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 / Updated  / Source: The Associated Press

A banner week for music lovers with some rock 'n' roll from Lenny Kravitz; '80s icons George Michael and Morrissey return with new offerings; Alanis Morissette has some more top-10 hits in the making with her latest; plus gems to discover from The Streets, Method Man and Julianna Hatfield.

Lenny Kravitz, “Baptism”Lenny Kravitz believes passionately in rock ’n’ roll. It’s only fitting that he depicts himself on his seventh album, “Baptism,” as a rock god incarnate.

Opening with “Minister of Rock ’n’ Roll,” an unleashed, melodic bellow about redemption, the newly coifed Kravitz — now sporting flowing straight locks instead of the Afro — screams over a fuzzy bass. “I’m a minister of rock ’n’ roll,” he shrieks. “I’ll make you freak, I’ll make you lose control.”

Virgin

Bold and funky, the song sets the tone for an album of unbridled — and refreshingly new — retro rock (the album’s cover depicts Kravitz emerging from a pool of red liquid strapped with a Gibson Flying V guitar, a rock ’n’ roll relic).

The effacing “I Don’t Want To Be A Star” plays into the rock ’n’ roll legend of musicians who make it big before shirking fame and fortune. Though its lyrics are relatively shallow, the music is...well, it rocks.

And thankfully, the entire album doesn’t play into that Rolling Stone magazine cover cliche. Some songs on the album including “Flash” and “Sistermamalover,” which mix rock, rhythm and hip-shaking blues, may bring Kravitz closer to a signature sound.

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Surprising on the album is the number of acoustic ballads. Melodically light and heady, the album’s title track “Baptized” features Kravitz singing about love and loneliness. And “Destiny” kicks the album with a spare and beautiful acoustic guitar melody.

Some have speculated that Kravitz is intent on cementing a place in the Rock and Roll Hall of Fame. For the fans, “Baptism” seems more intent on giving them something to worship.—Ryan Lenz

Alanis Morissette, “So-Called Chaos”

Maverick

“14 years, 30 minutes, 15 seconds I’ve held this grudge,” sings Alanis Morissette on her new disc, “So-Called Chaos.” “11 songs, four full journals, thoughts of punishment I’ve expended.”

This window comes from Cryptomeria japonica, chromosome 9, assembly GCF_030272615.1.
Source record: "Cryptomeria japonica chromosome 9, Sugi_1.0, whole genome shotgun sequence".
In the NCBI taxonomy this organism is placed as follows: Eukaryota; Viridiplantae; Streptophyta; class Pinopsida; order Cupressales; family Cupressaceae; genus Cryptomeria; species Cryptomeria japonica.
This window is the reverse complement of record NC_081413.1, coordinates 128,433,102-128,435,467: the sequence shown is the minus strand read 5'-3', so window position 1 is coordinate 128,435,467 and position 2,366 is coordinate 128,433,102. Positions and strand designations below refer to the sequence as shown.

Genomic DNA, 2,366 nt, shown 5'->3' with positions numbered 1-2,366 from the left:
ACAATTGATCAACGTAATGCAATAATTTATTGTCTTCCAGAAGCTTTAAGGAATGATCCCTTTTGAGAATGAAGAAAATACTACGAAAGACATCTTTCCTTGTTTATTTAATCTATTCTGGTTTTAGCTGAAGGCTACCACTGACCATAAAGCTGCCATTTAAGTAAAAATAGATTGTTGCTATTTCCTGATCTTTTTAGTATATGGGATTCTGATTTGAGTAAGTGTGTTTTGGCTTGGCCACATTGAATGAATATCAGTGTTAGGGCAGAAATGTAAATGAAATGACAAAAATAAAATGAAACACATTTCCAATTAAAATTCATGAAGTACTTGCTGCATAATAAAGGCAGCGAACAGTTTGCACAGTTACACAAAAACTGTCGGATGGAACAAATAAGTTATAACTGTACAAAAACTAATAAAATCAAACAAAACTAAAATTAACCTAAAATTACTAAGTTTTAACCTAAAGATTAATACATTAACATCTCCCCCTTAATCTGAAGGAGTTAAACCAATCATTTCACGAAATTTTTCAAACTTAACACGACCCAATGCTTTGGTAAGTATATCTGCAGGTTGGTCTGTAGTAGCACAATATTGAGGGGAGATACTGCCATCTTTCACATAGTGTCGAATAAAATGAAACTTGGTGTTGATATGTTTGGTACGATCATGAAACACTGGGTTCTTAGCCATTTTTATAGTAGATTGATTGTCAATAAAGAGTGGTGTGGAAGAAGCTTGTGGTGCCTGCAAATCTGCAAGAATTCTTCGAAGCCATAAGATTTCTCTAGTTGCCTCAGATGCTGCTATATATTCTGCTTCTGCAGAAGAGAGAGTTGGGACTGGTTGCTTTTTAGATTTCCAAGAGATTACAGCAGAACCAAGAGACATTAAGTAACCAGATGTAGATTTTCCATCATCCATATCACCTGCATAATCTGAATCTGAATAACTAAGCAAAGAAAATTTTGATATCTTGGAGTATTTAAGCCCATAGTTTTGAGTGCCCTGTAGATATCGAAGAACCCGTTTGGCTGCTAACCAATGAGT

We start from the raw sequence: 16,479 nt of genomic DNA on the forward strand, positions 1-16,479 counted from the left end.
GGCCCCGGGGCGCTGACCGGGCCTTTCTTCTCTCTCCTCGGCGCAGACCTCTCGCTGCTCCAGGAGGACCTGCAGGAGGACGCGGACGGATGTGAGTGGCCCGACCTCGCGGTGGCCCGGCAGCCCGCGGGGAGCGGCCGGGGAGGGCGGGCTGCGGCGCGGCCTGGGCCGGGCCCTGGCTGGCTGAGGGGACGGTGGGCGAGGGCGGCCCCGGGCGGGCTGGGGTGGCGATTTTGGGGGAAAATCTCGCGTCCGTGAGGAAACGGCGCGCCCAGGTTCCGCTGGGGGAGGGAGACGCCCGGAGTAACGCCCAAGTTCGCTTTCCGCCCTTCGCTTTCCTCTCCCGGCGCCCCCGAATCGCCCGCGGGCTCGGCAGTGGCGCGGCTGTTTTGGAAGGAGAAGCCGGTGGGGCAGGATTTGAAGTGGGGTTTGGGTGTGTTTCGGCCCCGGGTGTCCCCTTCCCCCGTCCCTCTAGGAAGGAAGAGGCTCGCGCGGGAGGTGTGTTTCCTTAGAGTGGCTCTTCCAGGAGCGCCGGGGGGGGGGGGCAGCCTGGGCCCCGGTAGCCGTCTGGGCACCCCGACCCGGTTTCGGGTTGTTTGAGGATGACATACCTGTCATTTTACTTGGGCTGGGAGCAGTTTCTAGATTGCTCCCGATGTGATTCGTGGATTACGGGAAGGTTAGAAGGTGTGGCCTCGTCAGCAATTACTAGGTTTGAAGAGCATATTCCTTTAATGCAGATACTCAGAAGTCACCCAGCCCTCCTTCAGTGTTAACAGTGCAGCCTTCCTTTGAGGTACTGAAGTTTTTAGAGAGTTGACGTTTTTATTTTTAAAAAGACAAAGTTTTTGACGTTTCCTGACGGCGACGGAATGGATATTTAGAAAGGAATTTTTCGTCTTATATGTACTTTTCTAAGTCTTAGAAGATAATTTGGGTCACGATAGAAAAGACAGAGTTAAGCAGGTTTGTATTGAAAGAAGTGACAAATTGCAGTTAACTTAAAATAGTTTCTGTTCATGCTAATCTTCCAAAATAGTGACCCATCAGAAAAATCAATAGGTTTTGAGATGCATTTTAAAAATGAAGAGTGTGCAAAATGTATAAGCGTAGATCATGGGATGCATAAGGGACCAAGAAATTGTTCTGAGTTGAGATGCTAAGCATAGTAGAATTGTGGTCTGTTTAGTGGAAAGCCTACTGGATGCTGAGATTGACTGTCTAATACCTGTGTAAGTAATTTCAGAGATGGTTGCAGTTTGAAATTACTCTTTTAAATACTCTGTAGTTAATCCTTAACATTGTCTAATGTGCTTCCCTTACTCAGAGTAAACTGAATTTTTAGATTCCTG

Interesting approach. Instead of just writing about a romantic grudge, Morissette is writing about writing about a romantic grudge.

The surprise here is that she’s writing about finally letting go, of trying to forgive her tormentor and asking for forgiveness herself. Alanis is in love, dating an actor (get the feeling he’s a brave man?), and those warm feelings permeate this disc.

You pretty much know what you’re going to get from Morissette by now — a torrent of words, often psychobabble, that sound like journal entries. With her odd pronunciations (an-gray) and emphasis on unexpected syllables, they’re often hard to follow. And a song title like “Doth I Protest Too Much” is too easy a target.

What sets Morissette apart is her ability to write crackling melodies, putting those words in a strong pop-rock setting. “You Oughta Know” worked not only because of its sentiment, but because it was a great tune. For much of this disc, she and her band are at the top of their games.

“Everything” is the first single here, but “Eight Easy Steps,” “Knees of My Bees” and “Out is Thru” are just as hit-worthy.

She gets bogged down when the words overcome the music, as happens a few times in the second half of “So-Called Chaos.” But in keeping this to a relatively compact 10 songs, those weaknesses are minimized.—David Bauder

George Michael, “Patience”

Epic

Well I guess it would be nice if everything George Michael put out had the catchy rhythms of “Faith,” his first post-Wham! album, or the soulful introspection of “Listen Without Prejudice, Vol. 1.”